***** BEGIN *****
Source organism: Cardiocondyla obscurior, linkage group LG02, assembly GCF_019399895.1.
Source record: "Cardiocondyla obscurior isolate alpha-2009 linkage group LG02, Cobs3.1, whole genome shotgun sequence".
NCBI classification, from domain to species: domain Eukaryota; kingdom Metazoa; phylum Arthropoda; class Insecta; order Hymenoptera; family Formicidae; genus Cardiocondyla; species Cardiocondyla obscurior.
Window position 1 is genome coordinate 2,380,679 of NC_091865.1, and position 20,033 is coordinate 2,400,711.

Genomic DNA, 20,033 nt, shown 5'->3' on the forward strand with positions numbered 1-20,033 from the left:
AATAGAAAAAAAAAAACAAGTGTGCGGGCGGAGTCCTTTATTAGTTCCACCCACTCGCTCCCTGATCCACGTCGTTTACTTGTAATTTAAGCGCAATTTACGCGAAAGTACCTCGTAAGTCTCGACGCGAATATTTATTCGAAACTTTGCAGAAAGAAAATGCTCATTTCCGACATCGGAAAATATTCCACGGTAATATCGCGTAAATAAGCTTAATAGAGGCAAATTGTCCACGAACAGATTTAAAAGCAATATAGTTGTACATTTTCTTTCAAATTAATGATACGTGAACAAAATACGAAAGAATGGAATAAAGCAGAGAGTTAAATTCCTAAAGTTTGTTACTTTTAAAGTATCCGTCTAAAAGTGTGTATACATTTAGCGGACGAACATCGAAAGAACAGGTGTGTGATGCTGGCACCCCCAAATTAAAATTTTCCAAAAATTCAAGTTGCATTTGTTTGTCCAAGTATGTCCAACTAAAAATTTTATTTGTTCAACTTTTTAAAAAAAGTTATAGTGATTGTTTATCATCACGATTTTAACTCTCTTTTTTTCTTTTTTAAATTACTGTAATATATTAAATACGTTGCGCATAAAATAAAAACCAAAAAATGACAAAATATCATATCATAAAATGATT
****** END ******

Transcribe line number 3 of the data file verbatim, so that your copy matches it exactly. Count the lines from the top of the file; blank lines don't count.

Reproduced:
NCBI classification, from domain to species: domain Eukaryota; kingdom Metazoa; phylum Arthropoda; class Insecta; order Hymenoptera; family Formicidae; genus Cardiocondyla; species Cardiocondyla obscurior.